Medical Minute 11-12: Stem Cells Reach New Heights

By: Melissa Medalie Email
By: Melissa Medalie Email

Vern Tejas spends most of his life on top of the world. His resume includes conquering Mount McKinley 40 times. Mount Kilimanjaro 20 times and Mount Everest nine times.

"The physical challenge of going someplace that's off the beaten road..." said Vern Tejas.

A broken ankle from 30 years ago created his biggest barrier yet.

"It's getting to the point where I'm limping," said Vern Tejas.

The cartilage in between his subtalar joint right below the ankle, was gone.

"The conventional treatment for that is to fuse the subtalar joint which means make it stiff," said S. Robert Rozbruch, M.D. Chief, Limb Lengthening and Complex Reconstruction.

That's not an option for Vern, so doctors tried a new approach. Implant a fixator for three months that pulls apart the joint. Then, inject stem cells in the new four-millimeter space where cartilage will regenerate.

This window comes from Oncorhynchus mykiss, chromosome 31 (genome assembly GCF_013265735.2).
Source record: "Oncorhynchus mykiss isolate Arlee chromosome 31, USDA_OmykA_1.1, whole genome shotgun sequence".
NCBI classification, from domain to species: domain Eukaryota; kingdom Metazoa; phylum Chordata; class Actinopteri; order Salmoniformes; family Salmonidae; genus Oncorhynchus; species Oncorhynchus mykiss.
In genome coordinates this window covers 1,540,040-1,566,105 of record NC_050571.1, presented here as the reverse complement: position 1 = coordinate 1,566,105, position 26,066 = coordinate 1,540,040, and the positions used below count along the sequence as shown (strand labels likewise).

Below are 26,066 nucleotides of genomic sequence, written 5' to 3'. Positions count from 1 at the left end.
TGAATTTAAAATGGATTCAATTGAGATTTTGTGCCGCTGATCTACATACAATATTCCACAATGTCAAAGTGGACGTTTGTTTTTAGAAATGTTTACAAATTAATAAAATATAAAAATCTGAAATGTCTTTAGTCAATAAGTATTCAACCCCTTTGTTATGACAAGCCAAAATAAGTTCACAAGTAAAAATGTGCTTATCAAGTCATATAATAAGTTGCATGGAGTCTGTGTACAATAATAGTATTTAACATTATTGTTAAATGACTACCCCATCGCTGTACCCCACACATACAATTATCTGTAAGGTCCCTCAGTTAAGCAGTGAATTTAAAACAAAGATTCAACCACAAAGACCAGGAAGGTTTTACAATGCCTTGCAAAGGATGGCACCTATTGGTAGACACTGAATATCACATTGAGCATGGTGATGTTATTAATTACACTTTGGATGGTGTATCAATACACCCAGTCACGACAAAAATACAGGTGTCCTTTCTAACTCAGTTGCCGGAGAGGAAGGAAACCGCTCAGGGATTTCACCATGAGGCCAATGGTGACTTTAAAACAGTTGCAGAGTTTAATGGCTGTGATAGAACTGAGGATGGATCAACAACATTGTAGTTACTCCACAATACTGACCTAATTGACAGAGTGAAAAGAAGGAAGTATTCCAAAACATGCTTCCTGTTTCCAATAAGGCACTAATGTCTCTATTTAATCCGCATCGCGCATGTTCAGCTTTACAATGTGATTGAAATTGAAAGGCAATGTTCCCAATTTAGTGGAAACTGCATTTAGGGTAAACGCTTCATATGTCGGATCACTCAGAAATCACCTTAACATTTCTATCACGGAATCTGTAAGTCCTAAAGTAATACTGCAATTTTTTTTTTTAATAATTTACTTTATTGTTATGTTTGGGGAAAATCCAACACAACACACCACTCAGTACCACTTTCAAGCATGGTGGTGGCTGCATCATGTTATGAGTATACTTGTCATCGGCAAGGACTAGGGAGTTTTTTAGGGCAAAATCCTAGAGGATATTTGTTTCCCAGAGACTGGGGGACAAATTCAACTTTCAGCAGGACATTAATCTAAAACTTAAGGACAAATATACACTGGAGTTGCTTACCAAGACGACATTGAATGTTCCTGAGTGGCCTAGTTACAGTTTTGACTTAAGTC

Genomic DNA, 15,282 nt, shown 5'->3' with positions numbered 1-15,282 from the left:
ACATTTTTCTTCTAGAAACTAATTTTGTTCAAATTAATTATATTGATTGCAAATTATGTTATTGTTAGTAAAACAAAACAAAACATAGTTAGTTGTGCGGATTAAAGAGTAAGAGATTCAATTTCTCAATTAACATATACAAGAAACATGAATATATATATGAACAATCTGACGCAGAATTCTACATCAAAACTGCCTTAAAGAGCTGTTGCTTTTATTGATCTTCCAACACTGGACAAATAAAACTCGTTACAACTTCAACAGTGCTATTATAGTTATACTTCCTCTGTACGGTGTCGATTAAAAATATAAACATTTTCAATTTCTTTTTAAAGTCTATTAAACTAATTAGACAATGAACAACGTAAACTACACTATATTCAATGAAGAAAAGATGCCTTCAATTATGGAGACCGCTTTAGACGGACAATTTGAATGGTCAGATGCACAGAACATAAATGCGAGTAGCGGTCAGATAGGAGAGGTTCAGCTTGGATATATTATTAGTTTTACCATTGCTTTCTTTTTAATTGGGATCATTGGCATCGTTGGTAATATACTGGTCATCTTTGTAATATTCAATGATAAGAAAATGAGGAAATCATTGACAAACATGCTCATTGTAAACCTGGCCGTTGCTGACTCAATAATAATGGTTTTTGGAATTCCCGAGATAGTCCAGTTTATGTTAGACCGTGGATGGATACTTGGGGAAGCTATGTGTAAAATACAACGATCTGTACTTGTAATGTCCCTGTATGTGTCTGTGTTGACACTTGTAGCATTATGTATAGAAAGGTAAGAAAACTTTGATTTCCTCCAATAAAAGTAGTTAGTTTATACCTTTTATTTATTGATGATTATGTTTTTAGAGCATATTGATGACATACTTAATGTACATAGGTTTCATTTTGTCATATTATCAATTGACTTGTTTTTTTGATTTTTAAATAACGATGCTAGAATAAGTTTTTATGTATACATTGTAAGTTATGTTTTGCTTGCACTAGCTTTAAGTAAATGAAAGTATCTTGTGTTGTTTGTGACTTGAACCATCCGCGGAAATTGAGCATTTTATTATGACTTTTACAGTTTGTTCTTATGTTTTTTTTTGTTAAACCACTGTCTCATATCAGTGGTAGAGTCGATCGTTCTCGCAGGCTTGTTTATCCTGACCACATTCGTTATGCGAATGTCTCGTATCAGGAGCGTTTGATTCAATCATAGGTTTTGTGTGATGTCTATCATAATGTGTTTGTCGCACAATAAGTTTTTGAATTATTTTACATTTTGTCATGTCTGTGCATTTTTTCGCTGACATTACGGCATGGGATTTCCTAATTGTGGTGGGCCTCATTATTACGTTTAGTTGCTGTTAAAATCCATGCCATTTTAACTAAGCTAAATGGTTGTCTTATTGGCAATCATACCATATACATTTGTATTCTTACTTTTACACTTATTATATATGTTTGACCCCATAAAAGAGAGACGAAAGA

"We used stem cells derived from his pelvis," said S. Robert Rozbruch, M.D.

Doctor S. Robert Rozbruch has done 100 of these procedures on ankle joints. 90 percent of patients are relieved of pain and don't need fusions.

"Basically you see a reversal of arthritis."

"With this new technique I'll have a foot than can go 20, 30 years," said Vern Tejas.

A climbing king who wasn't going to let pain prevent him from his next adventure.

FOR MORE INFORMATION, PLEASE CONTACT: Robert Rozbruch, MD Chief, Limb Lengthening and Complex Reconstruction Service Hospital For Special Surgery (212) 606-1415

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